Understanding Aggregate Size for Stronger Concrete

The size of coarse-grated aggregates is a key factor in determining the strength of concrete. Generally, smaller coarse-grated aggregates are used for stronger concrete, with 20mm aggregates meeting the threshold for strong concrete and 40mm aggregates for normal strength concrete. Fine aggregates are used to fill the voids of coarse-grained aggregates, so the smaller the coarse-grained aggregates, the finer the fine aggregates should be. This increases the workability of concrete. To illustrate how maximum density curves are determined, Table 1 shows the associated calculations for a maximum aggregate size of 19.0 mm.

This refers to a gradation that contains only a small percentage of aggregated particles in the small range. It's important to note that the size of the aggregates is the size that most parts pass through a sieve of that size, not all, so there is no need to be too demanding. For base and subbase aggregates where permeability is important for drainage and frost resistance, many agencies will specify a maximum percentage by weight passing for this sieve. The digital image analysis method has the potential to estimate the characteristics, i.e., the size and shape of aggregates quickly and accurately. This method can measure other characteristics of particles besides size, such as shape.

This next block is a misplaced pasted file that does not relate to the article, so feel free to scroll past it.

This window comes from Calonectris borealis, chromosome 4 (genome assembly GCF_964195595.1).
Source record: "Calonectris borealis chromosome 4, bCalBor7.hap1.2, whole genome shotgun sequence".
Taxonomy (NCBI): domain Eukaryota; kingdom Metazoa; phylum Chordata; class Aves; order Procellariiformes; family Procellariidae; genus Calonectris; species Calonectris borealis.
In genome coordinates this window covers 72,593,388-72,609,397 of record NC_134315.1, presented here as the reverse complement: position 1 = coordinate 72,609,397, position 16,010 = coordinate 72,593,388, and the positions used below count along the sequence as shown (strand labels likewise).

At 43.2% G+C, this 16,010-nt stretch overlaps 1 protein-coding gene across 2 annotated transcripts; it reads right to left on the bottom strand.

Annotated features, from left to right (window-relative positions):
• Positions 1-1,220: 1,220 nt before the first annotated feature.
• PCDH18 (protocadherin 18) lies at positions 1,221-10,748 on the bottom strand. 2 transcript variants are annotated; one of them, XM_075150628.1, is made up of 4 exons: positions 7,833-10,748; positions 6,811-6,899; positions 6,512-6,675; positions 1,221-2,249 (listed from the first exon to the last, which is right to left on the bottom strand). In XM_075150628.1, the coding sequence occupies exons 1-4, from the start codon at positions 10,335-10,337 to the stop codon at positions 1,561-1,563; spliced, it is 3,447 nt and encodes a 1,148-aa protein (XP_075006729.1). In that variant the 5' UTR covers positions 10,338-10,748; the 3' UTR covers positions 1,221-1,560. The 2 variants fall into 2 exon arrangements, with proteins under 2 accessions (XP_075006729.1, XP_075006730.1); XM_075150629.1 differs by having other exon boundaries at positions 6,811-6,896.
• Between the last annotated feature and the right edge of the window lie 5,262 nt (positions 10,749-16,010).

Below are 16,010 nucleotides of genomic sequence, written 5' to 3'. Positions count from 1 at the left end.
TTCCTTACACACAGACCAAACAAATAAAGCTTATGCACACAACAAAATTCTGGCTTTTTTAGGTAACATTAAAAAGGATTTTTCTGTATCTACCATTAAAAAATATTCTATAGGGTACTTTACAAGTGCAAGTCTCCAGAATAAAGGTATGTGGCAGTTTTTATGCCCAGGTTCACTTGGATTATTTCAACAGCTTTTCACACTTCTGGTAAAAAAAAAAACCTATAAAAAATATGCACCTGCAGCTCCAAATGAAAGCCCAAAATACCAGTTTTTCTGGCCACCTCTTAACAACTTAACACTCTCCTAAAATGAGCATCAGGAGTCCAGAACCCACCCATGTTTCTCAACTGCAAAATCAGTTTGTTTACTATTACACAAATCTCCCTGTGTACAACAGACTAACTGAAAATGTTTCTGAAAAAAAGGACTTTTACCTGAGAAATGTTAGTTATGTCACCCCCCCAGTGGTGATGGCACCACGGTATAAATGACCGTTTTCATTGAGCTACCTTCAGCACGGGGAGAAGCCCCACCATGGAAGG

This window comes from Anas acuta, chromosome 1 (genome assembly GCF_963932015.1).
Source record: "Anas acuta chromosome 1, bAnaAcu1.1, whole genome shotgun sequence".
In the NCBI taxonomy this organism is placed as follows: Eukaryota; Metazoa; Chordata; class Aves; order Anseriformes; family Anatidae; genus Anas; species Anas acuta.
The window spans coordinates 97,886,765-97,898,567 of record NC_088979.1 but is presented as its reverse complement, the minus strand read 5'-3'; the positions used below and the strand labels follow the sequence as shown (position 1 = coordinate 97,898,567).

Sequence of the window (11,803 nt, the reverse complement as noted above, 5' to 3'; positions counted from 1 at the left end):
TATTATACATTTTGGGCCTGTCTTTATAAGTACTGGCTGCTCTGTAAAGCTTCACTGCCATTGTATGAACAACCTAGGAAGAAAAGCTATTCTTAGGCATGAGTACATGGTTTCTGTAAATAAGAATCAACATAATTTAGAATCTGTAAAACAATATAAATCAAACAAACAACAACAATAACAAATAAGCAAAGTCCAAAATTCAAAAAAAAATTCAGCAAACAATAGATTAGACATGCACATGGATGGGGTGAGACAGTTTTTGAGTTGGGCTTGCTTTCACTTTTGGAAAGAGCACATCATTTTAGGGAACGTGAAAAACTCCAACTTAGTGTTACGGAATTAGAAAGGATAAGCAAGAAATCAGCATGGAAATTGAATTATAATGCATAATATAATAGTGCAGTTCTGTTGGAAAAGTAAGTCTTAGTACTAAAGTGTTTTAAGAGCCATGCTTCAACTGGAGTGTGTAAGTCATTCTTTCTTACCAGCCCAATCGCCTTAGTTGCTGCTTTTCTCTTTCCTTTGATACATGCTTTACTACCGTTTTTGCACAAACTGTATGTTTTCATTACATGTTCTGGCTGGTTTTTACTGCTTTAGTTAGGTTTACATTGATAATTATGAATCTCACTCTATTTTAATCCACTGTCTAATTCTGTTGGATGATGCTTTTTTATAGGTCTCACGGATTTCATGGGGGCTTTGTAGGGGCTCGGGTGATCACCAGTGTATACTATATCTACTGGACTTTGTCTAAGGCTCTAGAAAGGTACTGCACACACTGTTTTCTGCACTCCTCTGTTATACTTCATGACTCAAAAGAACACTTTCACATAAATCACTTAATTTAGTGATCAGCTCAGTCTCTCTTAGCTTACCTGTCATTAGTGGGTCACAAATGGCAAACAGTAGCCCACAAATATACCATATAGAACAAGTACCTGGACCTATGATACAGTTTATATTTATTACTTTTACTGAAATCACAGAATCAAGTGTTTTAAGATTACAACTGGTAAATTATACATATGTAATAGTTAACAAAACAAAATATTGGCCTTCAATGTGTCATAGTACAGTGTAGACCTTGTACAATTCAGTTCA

It also provides a common reference for gradations, even if it is not the “best gradation of aggregates”. When selecting aggregate size for concrete, it's important to consider what strength you're looking for. If you're looking for medium strength concrete, 40mm aggregates are best; if you're looking for high strength, 20mm is best. The maximum density line appears as a straight line from zero to the maximum aggregate size for the mixture being considered (the exact location of this line is somewhat debatable).

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